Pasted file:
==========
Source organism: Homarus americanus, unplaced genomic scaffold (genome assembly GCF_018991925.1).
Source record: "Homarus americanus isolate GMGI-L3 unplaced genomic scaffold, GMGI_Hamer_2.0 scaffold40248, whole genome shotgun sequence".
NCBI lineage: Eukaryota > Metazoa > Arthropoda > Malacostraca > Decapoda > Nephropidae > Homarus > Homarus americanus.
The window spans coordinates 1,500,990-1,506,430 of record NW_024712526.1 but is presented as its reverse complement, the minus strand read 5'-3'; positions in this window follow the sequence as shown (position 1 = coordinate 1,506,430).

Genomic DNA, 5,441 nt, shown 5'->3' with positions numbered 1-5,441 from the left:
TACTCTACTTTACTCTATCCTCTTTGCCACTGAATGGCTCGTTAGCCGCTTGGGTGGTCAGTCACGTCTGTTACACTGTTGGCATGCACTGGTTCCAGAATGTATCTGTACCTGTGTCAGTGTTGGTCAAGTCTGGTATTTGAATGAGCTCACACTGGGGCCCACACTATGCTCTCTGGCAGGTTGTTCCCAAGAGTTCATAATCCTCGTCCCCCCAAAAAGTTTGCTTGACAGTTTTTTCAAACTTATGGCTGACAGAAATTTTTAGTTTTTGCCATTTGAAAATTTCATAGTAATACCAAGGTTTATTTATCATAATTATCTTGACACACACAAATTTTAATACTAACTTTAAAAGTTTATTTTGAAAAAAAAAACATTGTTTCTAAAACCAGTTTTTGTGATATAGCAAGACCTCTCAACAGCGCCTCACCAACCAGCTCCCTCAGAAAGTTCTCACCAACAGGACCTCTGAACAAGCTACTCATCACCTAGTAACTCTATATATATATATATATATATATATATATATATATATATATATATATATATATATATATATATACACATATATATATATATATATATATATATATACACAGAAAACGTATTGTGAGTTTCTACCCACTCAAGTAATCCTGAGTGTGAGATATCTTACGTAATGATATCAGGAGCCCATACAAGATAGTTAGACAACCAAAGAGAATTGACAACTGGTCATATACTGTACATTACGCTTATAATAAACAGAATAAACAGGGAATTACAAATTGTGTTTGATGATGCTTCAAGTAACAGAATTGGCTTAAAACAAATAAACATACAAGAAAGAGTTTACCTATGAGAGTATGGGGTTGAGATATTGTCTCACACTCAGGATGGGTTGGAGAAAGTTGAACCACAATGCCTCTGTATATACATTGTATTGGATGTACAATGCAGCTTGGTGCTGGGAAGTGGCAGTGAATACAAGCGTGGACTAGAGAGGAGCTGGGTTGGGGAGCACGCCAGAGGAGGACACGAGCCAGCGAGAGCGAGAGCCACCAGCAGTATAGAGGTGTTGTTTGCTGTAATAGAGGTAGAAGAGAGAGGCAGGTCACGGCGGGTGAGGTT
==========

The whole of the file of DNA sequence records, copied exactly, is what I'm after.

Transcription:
Source organism: Homarus americanus, unplaced genomic scaffold (genome assembly GCF_018991925.1).
Source record: "Homarus americanus isolate GMGI-L3 unplaced genomic scaffold, GMGI_Hamer_2.0 scaffold40248, whole genome shotgun sequence".
NCBI lineage: Eukaryota > Metazoa > Arthropoda > Malacostraca > Decapoda > Nephropidae > Homarus > Homarus americanus.
The window spans coordinates 1,500,990-1,506,430 of record NW_024712526.1 but is presented as its reverse complement, the minus strand read 5'-3'; positions in this window follow the sequence as shown (position 1 = coordinate 1,506,430).

Genomic DNA, 5,441 nt, shown 5'->3' with positions numbered 1-5,441 from the left:
TACTCTACTTTACTCTATCCTCTTTGCCACTGAATGGCTCGTTAGCCGCTTGGGTGGTCAGTCACGTCTGTTACACTGTTGGCATGCACTGGTTCCAGAATGTATCTGTACCTGTGTCAGTGTTGGTCAAGTCTGGTATTTGAATGAGCTCACACTGGGGCCCACACTATGCTCTCTGGCAGGTTGTTCCCAAGAGTTCATAATCCTCGTCCCCCCAAAAAGTTTGCTTGACAGTTTTTTCAAACTTATGGCTGACAGAAATTTTTAGTTTTTGCCATTTGAAAATTTCATAGTAATACCAAGGTTTATTTATCATAATTATCTTGACACACACAAATTTTAATACTAACTTTAAAAGTTTATTTTGAAAAAAAAAACATTGTTTCTAAAACCAGTTTTTGTGATATAGCAAGACCTCTCAACAGCGCCTCACCAACCAGCTCCCTCAGAAAGTTCTCACCAACAGGACCTCTGAACAAGCTACTCATCACCTAGTAACTCTATATATATATATATATATATATATATATATATATATATATATATATATATATATATATATATACACATATATATATATATATATATATATATATACACAGAAAACGTATTGTGAGTTTCTACCCACTCAAGTAATCCTGAGTGTGAGATATCTTACGTAATGATATCAGGAGCCCATACAAGATAGTTAGACAACCAAAGAGAATTGACAACTGGTCATATACTGTACATTACGCTTATAATAAACAGAATAAACAGGGAATTACAAATTGTGTTTGATGATGCTTCAAGTAACAGAATTGGCTTAAAACAAATAAACATACAAGAAAGAGTTTACCTATGAGAGTATGGGGTTGAGATATTGTCTCACACTCAGGATGGGTTGGAGAAAGTTGAACCACAATGCCTCTGTATATACATTGTATTGGATGTACAATGCAGCTTGGTGCTGGGAAGTGGCAGTGAATACAAGCGTGGACTAGAGAGGAGCTGGGTTGGGGAGCACGCCAGAGGAGGACACGAGCCAGCGAGAGCGAGAGCCACCAGCAGTATAGAGGTGTTGTTTGCTGTAATAGAGGTAGAAGAGAGAGGCAGGTCACGGCGGGTGAGGTT